So, what were the plucky secretaries of rye-guzzling PIs doing while their employers moped about gorgeous women and betrayal? They did the actual detective work around the office, apparently.
DEATH WAS THE OTHER WOMAN is a feminine take on the hard life of a struggling P. I. and his assistant during the harsh years of the beginning of the Depression before the Prohibition repeal. Both the investigator and the crime are pure throwbacks to classic hard boiled crime: a glamorous woman walks into a P.I.’s office and pays the investigator for some simple work, which inevitably leads to dead bodies and danger. What makes the story stands out is that it is told from the perspective of said investigator’s secretary, a young woman named Katherine “Kitty” Pangborn.
I freely admit that I’m a snob when it comes to neo-noir and hardboiled crime. It’s not uncommon to see writers capitalize on the style without an inkling of how the dark themes of classic hard boiled crime related to the American world at large. What might be portrayal as “tough” or “cool” in another book is shown in a harsh light, especially alcoholism and the cultural despair created by the Great Depression. Huge swathes of the book are spent with Kitty’s inner thoughts on the economic devastation underlying the glamorous veneer of Los Angeles. As Kitty herself went from the ideal American heiress to a penniless working girl after the stock market crash, she adds unique commentary that isn’t often found in a genre dominated by male/middle class attitudes.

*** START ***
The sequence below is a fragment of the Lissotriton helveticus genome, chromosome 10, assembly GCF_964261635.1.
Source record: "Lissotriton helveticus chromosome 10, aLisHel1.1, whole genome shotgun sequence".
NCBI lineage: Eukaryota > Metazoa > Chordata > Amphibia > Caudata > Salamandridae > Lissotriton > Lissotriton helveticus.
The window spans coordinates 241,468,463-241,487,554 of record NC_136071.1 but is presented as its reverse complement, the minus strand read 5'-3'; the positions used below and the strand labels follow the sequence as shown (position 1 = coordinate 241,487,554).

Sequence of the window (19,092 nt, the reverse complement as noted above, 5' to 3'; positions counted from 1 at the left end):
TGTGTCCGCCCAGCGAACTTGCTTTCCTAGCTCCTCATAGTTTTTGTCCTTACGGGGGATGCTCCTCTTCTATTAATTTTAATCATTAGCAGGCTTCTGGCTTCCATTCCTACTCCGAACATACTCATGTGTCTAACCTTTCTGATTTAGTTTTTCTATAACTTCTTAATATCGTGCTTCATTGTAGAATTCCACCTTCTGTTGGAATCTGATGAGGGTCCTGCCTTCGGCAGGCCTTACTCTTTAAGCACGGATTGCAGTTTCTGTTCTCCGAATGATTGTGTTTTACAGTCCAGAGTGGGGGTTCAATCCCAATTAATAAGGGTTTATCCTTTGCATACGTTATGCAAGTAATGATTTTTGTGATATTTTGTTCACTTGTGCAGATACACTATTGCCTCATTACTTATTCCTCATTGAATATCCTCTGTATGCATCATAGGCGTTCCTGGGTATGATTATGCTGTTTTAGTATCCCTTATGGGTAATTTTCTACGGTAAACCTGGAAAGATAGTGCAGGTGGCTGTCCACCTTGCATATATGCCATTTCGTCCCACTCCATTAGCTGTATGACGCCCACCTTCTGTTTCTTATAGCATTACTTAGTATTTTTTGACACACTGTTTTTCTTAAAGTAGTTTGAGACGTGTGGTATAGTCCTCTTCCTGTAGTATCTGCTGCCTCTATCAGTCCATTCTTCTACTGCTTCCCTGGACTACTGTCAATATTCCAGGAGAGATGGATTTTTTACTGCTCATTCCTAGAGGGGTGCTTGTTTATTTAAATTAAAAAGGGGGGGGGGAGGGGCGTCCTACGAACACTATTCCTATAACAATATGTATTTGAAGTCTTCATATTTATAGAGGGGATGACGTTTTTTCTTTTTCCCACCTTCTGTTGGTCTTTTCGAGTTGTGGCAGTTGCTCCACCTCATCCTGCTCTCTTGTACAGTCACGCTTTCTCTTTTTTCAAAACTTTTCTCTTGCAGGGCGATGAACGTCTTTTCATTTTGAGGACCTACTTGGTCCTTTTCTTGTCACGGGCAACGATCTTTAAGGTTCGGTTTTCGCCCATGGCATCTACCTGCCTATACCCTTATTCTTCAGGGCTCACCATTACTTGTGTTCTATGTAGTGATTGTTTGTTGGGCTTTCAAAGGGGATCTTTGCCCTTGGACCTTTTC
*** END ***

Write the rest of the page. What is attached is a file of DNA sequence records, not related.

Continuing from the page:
The mystery itself is underwhelming. The setup is cliché as hell, and the book does little to make it stand out against the grain. Much of the detective work is buried underneath Kitty’s day-to-day social life, and there are only a handful of moments where Kitty’s ingenuity shines. Too many of the plot twists are saved for the last couple chapters, leading the book to feel unbalanced in consequence. The ending likewise feels too abrupt, as if watching a movie that ends with the second act. None of the characters are given substantial arcs, and we don’t even see any aftermath in the office after the whodunit is revealed.
Whether the reader likes DEATH WAS THE OTHER WOMAN depends entirely on if the Depression Era setting of Los Angeles appeals to them. To that end, it’s a solid read. Noir buffs might get a kick out of the story, otherwise, there are better books for mystery lovers out there.